Music is a fundamental part of the movie experience since way back in the beginning, even during the silent film era. It fills the silence and helps you to understand and feel a character’s emotions on the big screen. Music helps you to embrace the drama of the film and movies would be incredibly dull without it. When films were first brought to the screen and there was no dialogue film goers relied on an organist to help grasp the mood of the scene.
Film and Music
Music is used to convey emotion and introduce a scene, it doesn’t matter if the scene is triumphant, tragic or funny. The music gives the theater goers a hint that the scene is building. Music focuses on tension and the music will move between fast and complex to slow and smooth. You can have a scene showing a panoramic vista and with music you can make it full of hope or indicate that danger is approaching.
Almost every film you see in a theater does this and most of the time they do it without you ever really noticing. There are some films that are incredibly effective with their choice of accompanying music. The “Harry Potter” franchise is one such example. There are hints in the music as to what the upcoming scene will be about, just listen to the music from the “Goblet of Fire” when Harry faces a challenge.
Music and Misdirection
Music is also often used to misdirect the viewer, in the thriller or horror it is used often. Imagine two teens making out in a car and then you start to hear the suspenseful music, you’re expecting the killer to show up and instead it is the class clown out to just scare them. The music is suspenseful setting the tone like there will be an imminent attack but something else entirely happens. Here is a closer look at how music is used in film.
Not every movie needs a soundtrack to be a successful film but a really well done film score can make the whole experience extraordinary. Can you imagine the movie Jaws without that iconic soundtrack…neither can we. That score took that film to a whole other level of scary. Other soundtracks have proven to be better than the films themselves. Some of the best movie soundtracks manage to invoke happiness, fear, suspense, drama and a whole range of emotions without you even realizing it. You experience everything the director of the film wants you to all because of music.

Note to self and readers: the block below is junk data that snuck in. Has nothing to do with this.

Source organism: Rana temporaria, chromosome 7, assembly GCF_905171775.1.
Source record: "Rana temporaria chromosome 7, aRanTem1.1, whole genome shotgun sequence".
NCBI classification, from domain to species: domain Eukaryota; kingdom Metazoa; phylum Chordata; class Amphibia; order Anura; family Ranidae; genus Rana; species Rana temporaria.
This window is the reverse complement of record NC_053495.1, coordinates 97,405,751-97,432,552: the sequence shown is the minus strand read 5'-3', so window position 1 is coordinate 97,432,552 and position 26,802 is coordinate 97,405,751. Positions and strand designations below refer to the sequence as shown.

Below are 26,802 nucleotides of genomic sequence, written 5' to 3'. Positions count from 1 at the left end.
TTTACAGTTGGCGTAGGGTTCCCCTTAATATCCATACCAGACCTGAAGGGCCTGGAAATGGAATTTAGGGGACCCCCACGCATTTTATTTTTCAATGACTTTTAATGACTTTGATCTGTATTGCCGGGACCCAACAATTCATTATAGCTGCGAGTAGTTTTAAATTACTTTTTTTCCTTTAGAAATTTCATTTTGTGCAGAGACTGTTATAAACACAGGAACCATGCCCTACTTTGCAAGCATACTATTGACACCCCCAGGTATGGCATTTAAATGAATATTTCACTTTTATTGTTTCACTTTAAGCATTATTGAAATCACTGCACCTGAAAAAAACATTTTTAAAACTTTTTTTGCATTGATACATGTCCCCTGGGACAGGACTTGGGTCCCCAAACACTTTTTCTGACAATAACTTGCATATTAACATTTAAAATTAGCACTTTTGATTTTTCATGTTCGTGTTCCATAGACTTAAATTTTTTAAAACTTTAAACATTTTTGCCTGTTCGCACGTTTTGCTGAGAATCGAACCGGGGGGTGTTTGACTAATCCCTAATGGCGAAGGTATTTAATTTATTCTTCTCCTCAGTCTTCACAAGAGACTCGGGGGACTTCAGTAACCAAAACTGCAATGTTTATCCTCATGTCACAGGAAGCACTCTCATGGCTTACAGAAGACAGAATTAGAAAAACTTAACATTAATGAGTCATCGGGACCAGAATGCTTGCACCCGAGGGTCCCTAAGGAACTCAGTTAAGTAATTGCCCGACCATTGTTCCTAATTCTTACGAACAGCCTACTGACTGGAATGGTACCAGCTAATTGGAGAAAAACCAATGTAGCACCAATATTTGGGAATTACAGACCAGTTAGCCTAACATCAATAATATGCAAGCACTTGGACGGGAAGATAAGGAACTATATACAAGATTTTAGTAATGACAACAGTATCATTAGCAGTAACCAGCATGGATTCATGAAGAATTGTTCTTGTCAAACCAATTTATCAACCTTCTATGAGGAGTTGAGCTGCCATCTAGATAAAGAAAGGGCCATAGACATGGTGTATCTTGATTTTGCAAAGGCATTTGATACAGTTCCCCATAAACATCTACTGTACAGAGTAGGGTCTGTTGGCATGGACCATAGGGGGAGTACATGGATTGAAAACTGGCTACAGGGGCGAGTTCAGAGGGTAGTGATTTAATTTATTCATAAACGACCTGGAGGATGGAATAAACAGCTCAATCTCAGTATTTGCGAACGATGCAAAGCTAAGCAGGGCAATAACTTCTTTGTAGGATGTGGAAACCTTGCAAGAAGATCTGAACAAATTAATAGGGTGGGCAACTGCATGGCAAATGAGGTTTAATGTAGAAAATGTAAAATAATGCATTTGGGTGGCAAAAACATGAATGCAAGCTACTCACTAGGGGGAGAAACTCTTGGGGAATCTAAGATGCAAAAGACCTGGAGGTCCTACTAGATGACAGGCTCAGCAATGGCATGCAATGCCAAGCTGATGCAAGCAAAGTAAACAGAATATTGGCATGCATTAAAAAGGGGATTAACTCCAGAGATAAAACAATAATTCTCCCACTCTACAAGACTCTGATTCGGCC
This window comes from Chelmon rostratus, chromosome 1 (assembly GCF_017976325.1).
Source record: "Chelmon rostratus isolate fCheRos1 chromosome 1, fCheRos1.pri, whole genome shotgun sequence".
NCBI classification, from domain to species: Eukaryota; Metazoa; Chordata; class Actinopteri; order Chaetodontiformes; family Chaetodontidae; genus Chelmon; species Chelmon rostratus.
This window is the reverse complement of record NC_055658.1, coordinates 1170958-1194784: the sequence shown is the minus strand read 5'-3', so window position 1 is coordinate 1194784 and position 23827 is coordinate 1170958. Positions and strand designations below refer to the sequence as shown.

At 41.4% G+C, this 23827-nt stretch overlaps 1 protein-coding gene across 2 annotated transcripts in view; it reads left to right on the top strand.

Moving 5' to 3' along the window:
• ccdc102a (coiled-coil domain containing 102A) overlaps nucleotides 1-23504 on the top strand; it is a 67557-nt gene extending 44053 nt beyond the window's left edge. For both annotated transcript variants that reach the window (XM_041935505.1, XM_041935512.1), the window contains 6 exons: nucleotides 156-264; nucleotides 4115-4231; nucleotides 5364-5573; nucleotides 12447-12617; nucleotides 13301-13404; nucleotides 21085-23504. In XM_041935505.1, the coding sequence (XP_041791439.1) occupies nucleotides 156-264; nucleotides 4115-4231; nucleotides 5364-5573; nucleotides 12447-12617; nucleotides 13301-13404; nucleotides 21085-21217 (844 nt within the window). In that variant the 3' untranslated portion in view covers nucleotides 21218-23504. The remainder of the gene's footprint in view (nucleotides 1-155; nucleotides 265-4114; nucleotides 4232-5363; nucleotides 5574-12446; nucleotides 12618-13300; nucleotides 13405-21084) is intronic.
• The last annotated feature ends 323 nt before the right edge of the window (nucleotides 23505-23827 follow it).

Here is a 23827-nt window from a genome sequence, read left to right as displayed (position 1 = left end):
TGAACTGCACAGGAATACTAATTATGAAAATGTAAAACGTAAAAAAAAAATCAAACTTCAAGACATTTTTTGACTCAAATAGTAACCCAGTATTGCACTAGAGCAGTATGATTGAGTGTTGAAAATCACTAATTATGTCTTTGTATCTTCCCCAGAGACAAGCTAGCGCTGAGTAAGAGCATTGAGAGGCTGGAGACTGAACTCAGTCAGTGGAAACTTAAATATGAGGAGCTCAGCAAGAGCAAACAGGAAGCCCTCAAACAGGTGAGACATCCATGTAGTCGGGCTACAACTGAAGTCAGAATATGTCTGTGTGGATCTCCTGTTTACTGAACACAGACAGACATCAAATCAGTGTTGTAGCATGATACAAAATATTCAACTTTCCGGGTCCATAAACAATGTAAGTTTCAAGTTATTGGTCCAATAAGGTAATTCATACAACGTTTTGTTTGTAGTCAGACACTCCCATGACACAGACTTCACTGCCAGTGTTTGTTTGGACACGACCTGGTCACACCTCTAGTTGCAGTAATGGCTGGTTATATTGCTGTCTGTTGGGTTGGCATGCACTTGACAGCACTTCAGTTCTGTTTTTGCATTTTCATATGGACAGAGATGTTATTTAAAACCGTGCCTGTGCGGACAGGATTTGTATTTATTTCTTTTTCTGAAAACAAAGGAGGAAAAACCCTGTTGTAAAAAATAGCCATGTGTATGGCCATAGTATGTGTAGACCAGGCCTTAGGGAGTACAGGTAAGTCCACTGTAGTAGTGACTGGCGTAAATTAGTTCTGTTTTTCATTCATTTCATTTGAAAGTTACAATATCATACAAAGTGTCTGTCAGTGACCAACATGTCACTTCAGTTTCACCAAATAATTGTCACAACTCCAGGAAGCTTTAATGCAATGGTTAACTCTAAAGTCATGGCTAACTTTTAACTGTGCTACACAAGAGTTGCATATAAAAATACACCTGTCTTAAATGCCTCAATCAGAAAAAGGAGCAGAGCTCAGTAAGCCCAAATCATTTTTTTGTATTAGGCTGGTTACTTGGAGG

If movies were judged on their soundtracks alone then Purple Rain or Singles might beat out critically acclaimed films like Citizen Kane on all time lists of the best movies. No matter how good a soundtrack is, and let’s face it Purple Rain was epic, it still can’t make up for some incredibly bad acting. Prince’s masterpiece isn’t the only piece of film with a fantastic soundtrack. Let’s have a look at some incredible soundtracks from bad movies.
Saturday Night Fever
So disco may not be your favorite style of music but this soundtrack put together by the Bee Gees capture the 70’s like nothing else…not even the leisure suit. With hits like “Stayin Alive” and “Disco Inferno” personify the decade with its dance floor moves as an average guy tries to make it in the big city. As a movie, the acting and direction were terrible but as a soundtrack it spend more than 20 years holding the title of best-selling soundtrack of all time.
If were ever an angst ridden member of Generation X in the 90’s then you probably owned a copy of the soundtrack to Reality Bites. The soundtrack mixes the old with the new featuring tracks from Lisa Loeb, Crowded House and The Knack.
City of Angels
This was hands down one of the cheesiest movies of the 90’s and Nicholas Cage’s acting skills are nothing to write home about, the soundtrack is something else. Filled with hits like “Iris” by the Goo Goo Dolls, “Uninvited” by Alannis Morrisette and the gut wrenching “Angel” by Sarah McLachlan, makes the movie almost worth watching…or you could just grab the soundtrack.
I am Sam
This movie wasn’t as bad as the others on the list and Sean Penn and Dakota Fanning are both critically acclaimed thespians, but the soundtrack is SO MUCH better than the film itself. Penn couldn’t secure the rights to the original Beatles songs for the soundtrack so instead there are some pretty impressive covers, including Rufus Wainwright’s “Across the Universe” and Eddie Vedder’s “You’ve Got to Hide Your Love Away”.
You simply can’t have a list like this one without mentioning “The Bodyguard”. The Dolly Parton cover made famous by Whitney Houston, “I Will Always Love You” is played at on talent shows and at weddings everywhere. This was the soundtrack that finally supplanted “Staying Alive” as the best-selling soundtrack of all time, while the movie was less than impressive.